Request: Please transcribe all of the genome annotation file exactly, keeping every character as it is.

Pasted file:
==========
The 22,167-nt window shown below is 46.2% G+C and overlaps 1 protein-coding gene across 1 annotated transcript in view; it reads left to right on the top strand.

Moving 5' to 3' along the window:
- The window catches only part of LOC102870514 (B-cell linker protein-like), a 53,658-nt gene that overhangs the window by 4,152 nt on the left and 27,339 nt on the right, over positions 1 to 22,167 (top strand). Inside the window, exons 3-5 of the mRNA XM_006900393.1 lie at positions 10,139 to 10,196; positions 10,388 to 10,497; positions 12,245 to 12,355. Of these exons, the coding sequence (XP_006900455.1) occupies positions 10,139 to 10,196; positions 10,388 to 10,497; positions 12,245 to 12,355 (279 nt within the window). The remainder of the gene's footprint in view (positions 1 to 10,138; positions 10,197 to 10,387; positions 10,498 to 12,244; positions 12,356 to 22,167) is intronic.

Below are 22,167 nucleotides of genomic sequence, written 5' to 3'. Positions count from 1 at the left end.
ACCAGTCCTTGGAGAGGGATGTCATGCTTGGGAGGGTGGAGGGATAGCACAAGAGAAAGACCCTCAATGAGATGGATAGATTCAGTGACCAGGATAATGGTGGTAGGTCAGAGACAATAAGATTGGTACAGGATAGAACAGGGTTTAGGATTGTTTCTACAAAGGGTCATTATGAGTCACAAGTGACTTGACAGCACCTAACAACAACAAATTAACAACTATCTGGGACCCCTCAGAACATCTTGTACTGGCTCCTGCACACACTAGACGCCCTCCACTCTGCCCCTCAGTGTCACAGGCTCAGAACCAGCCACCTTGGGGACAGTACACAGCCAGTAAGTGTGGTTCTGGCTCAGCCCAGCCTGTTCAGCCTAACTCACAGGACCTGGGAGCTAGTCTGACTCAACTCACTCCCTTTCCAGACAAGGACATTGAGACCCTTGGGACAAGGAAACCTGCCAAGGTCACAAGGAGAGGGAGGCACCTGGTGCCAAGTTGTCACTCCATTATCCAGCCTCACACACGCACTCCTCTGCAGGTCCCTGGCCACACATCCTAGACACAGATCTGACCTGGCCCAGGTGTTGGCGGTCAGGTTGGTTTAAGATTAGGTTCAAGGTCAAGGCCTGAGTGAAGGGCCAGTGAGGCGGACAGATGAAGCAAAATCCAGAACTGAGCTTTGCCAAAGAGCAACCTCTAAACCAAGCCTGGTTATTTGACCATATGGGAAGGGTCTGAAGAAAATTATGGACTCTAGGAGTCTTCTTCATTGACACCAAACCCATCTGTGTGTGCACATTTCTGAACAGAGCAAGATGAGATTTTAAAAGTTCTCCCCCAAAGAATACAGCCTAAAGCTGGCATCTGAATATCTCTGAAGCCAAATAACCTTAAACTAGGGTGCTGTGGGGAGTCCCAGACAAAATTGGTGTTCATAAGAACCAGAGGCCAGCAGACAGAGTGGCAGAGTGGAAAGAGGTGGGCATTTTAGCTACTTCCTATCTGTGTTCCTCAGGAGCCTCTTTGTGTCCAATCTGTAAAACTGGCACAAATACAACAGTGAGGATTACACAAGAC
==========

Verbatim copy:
The 22,167-nt window shown below is 46.2% G+C and overlaps 1 protein-coding gene across 1 annotated transcript in view; it reads left to right on the top strand.

Moving 5' to 3' along the window:
- The window catches only part of LOC102870514 (B-cell linker protein-like), a 53,658-nt gene that overhangs the window by 4,152 nt on the left and 27,339 nt on the right, over positions 1 to 22,167 (top strand). Inside the window, exons 3-5 of the mRNA XM_006900393.1 lie at positions 10,139 to 10,196; positions 10,388 to 10,497; positions 12,245 to 12,355. Of these exons, the coding sequence (XP_006900455.1) occupies positions 10,139 to 10,196; positions 10,388 to 10,497; positions 12,245 to 12,355 (279 nt within the window). The remainder of the gene's footprint in view (positions 1 to 10,138; positions 10,197 to 10,387; positions 10,498 to 12,244; positions 12,356 to 22,167) is intronic.

Below are 22,167 nucleotides of genomic sequence, written 5' to 3'. Positions count from 1 at the left end.
ACCAGTCCTTGGAGAGGGATGTCATGCTTGGGAGGGTGGAGGGATAGCACAAGAGAAAGACCCTCAATGAGATGGATAGATTCAGTGACCAGGATAATGGTGGTAGGTCAGAGACAATAAGATTGGTACAGGATAGAACAGGGTTTAGGATTGTTTCTACAAAGGGTCATTATGAGTCACAAGTGACTTGACAGCACCTAACAACAACAAATTAACAACTATCTGGGACCCCTCAGAACATCTTGTACTGGCTCCTGCACACACTAGACGCCCTCCACTCTGCCCCTCAGTGTCACAGGCTCAGAACCAGCCACCTTGGGGACAGTACACAGCCAGTAAGTGTGGTTCTGGCTCAGCCCAGCCTGTTCAGCCTAACTCACAGGACCTGGGAGCTAGTCTGACTCAACTCACTCCCTTTCCAGACAAGGACATTGAGACCCTTGGGACAAGGAAACCTGCCAAGGTCACAAGGAGAGGGAGGCACCTGGTGCCAAGTTGTCACTCCATTATCCAGCCTCACACACGCACTCCTCTGCAGGTCCCTGGCCACACATCCTAGACACAGATCTGACCTGGCCCAGGTGTTGGCGGTCAGGTTGGTTTAAGATTAGGTTCAAGGTCAAGGCCTGAGTGAAGGGCCAGTGAGGCGGACAGATGAAGCAAAATCCAGAACTGAGCTTTGCCAAAGAGCAACCTCTAAACCAAGCCTGGTTATTTGACCATATGGGAAGGGTCTGAAGAAAATTATGGACTCTAGGAGTCTTCTTCATTGACACCAAACCCATCTGTGTGTGCACATTTCTGAACAGAGCAAGATGAGATTTTAAAAGTTCTCCCCCAAAGAATACAGCCTAAAGCTGGCATCTGAATATCTCTGAAGCCAAATAACCTTAAACTAGGGTGCTGTGGGGAGTCCCAGACAAAATTGGTGTTCATAAGAACCAGAGGCCAGCAGACAGAGTGGCAGAGTGGAAAGAGGTGGGCATTTTAGCTACTTCCTATCTGTGTTCCTCAGGAGCCTCTTTGTGTCCAATCTGTAAAACTGGCACAAATACAACAGTGAGGATTACACAAGAC